Steenberg gardens’ medieval-inspired potager garden
Tucked away in the north-eastern corner of Stellenberg Gardens in Cape Town, uncover the symbolism and romance in a kitchen garden inspired by ancient medieval principles
The walled garden on the southern side of the Stellenberg property – now called the Garden of Reflection – was originally earmarked to be the site for the kitchen garden by the late highly-acclaimed designer, David Hicks. Ideas evolved over time and ultimately an unutilised 17x12m area to the north-eastern boundary of the property was felt to be more manageable in size and known to receive just the right amount of morning sun required for planting vegetables, fruit and medicinal herbs. The new position maximized the available space and forced a more considered plant list where nothing would be wasted. ‘Everything that is planted is eaten or used in some way in the garden’ says head gardener, Athol Mclaggan.
The garden references ancient medieval monastic gardens of the fifteenth century and is inspired by the more recent orsan Gardens at the Prieuré d’orsan in central France. Tenets of the monastic garden state that everything grown should not only be practical and useful but also display a beauty and simplicity that speaks to the heart and soul of the garden. In this kitchen garden it is the simple details that echo this sentiment, such as the crafted plant supports by gardener Sikhangele Langa, topped with Eucalyptus pods ‘to prevent one from being poked in the eye whilst picking vegetables and herbs,’ he says.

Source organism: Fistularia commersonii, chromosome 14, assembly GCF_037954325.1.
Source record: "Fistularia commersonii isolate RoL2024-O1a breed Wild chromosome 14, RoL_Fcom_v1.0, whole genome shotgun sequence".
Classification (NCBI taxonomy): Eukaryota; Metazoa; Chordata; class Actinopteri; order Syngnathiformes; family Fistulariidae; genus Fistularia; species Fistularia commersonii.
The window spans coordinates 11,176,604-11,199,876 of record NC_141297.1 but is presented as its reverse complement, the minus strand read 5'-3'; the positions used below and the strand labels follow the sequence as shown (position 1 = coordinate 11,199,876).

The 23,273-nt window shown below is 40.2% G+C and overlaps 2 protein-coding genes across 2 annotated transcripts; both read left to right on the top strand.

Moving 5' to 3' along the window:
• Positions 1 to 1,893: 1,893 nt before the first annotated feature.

The design elements also hold true to the medieval sentiment running through the garden. The main access paths were designed to reflect the sign of the cross and a hand-chiselled stone water feature, centrally positioned, embodies the monastic principle of water being the source of all life.
In terms of planting, the garden is as it should be – an abundance of seasonal vegetables, fresh fruit, medicinal herbs and flowers. Quince trees hedge the western side, bright strawberries cover the beds in summer, rhubarb, leeks and salad greens jostle side by side in diagonally planted beds and the fragrant, colourful blooms of rose, viola and foxgloves pop through rows of medicinal comfrey, sage and the all-healing Prunella herb. This corner is very much a functional and hardworking area of the garden – providing an endless supply of fresh, seasonal produce to the family kitchen.
despite all this activity it remains a tranquil and rejuvenating space true to the spirit of medieval gardening. nourishment for mind, body and soul.
clockwise, FROM TOP left Delphiniums; metal-edged pathways retain the loose gravel surfacing and lend an air of formality; rhubarb